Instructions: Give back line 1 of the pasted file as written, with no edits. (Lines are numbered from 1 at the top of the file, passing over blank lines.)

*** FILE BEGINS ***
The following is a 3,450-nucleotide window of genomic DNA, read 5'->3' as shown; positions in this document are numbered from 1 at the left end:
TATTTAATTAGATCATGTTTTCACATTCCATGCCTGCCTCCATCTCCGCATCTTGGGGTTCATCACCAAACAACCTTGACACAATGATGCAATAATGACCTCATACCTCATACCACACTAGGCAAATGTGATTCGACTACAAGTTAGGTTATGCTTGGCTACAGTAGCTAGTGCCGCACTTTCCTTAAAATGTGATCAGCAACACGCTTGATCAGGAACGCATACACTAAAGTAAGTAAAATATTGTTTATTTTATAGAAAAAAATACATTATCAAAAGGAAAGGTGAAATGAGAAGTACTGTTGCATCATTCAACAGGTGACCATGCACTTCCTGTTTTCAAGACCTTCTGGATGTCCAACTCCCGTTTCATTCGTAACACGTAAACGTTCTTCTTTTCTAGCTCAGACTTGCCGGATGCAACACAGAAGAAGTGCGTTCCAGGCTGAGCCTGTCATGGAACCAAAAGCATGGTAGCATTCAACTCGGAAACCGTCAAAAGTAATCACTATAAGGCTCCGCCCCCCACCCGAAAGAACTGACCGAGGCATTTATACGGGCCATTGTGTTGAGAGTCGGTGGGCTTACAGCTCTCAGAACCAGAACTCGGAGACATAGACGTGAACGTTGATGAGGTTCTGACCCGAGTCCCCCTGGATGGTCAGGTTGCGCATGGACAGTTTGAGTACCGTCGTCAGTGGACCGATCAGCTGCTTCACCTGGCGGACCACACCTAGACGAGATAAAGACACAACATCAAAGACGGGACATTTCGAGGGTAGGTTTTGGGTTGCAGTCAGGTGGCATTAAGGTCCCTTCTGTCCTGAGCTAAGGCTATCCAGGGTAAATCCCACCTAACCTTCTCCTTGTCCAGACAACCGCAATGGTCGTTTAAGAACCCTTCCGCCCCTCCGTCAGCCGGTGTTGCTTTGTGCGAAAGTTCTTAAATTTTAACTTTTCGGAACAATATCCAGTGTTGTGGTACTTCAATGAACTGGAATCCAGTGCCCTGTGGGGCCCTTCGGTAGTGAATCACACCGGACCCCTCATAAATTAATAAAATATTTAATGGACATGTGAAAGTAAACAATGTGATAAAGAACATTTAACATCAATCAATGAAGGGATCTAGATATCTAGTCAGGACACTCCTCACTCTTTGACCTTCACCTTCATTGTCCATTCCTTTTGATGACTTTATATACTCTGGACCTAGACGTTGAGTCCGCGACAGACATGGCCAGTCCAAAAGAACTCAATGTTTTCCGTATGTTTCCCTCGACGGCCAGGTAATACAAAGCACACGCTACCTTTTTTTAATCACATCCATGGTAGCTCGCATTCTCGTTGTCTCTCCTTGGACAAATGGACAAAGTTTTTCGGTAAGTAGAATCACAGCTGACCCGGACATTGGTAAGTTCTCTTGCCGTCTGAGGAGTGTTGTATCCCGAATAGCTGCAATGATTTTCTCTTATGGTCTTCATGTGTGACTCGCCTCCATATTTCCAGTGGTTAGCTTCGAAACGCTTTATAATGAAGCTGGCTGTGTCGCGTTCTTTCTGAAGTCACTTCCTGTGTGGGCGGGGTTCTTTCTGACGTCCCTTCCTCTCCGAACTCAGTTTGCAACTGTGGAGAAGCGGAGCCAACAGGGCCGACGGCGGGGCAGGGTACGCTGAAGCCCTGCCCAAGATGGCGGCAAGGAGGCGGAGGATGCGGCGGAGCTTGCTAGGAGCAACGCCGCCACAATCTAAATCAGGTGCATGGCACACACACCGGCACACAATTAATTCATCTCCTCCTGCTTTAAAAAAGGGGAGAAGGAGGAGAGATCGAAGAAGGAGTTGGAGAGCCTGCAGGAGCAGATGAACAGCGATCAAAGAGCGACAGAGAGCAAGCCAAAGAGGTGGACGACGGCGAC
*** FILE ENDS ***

The following is a 3,450-nucleotide window of genomic DNA, read 5'->3' as shown; positions in this document are numbered from 1 at the left end: